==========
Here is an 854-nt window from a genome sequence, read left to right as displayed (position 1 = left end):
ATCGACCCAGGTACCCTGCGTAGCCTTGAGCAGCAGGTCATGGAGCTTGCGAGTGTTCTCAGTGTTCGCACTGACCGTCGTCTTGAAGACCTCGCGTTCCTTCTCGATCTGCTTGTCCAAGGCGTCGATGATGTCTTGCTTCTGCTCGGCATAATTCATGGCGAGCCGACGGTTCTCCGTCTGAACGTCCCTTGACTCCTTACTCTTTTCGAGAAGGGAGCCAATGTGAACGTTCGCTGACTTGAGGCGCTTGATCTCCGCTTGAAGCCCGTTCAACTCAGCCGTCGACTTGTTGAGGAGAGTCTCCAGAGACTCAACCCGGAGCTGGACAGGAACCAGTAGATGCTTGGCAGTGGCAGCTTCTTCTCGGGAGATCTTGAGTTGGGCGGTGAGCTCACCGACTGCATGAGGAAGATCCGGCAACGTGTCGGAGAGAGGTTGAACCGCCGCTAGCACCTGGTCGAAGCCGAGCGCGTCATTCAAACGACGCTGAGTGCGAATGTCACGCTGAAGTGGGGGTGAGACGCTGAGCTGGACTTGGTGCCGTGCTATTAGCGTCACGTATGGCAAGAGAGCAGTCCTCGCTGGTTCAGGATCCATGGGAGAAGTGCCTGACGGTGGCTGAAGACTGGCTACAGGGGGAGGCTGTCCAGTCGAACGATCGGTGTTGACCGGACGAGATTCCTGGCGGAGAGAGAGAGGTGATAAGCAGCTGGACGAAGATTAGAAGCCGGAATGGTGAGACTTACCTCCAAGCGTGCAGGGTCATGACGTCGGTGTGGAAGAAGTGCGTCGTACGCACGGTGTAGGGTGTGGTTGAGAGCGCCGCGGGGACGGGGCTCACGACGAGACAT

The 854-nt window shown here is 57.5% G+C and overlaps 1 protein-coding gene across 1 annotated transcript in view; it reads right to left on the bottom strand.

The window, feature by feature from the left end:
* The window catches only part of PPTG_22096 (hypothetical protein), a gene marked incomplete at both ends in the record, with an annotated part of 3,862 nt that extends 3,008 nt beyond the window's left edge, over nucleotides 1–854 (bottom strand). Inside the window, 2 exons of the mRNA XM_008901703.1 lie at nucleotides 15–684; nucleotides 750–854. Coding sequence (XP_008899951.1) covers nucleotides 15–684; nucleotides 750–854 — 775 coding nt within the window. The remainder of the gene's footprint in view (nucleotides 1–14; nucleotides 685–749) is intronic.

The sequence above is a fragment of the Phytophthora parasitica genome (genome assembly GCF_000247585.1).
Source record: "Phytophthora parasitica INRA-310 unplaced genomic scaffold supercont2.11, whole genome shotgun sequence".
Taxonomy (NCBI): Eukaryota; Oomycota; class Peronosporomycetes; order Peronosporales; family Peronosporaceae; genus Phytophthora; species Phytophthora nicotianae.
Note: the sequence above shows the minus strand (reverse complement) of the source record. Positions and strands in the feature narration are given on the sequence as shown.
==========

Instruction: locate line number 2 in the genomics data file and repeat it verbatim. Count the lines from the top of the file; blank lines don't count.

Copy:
ATCGACCCAGGTACCCTGCGTAGCCTTGAGCAGCAGGTCATGGAGCTTGCGAGTGTTCTCAGTGTTCGCACTGACCGTCGTCTTGAAGACCTCGCGTTCCTTCTCGATCTGCTTGTCCAAGGCGTCGATGATGTCTTGCTTCTGCTCGGCATAATTCATGGCGAGCCGACGGTTCTCCGTCTGAACGTCCCTTGACTCCTTACTCTTTTCGAGAAGGGAGCCAATGTGAACGTTCGCTGACTTGAGGCGCTTGATCTCCGCTTGAAGCCCGTTCAACTCAGCCGTCGACTTGTTGAGGAGAGTCTCCAGAGACTCAACCCGGAGCTGGACAGGAACCAGTAGATGCTTGGCAGTGGCAGCTTCTTCTCGGGAGATCTTGAGTTGGGCGGTGAGCTCACCGACTGCATGAGGAAGATCCGGCAACGTGTCGGAGAGAGGTTGAACCGCCGCTAGCACCTGGTCGAAGCCGAGCGCGTCATTCAAACGACGCTGAGTGCGAATGTCACGCTGAAGTGGGGGTGAGACGCTGAGCTGGACTTGGTGCCGTGCTATTAGCGTCACGTATGGCAAGAGAGCAGTCCTCGCTGGTTCAGGATCCATGGGAGAAGTGCCTGACGGTGGCTGAAGACTGGCTACAGGGGGAGGCTGTCCAGTCGAACGATCGGTGTTGACCGGACGAGATTCCTGGCGGAGAGAGAGAGGTGATAAGCAGCTGGACGAAGATTAGAAGCCGGAATGGTGAGACTTACCTCCAAGCGTGCAGGGTCATGACGTCGGTGTGGAAGAAGTGCGTCGTACGCACGGTGTAGGGTGTGGTTGAGAGCGCCGCGGGGACGGGGCTCACGACGAGACAT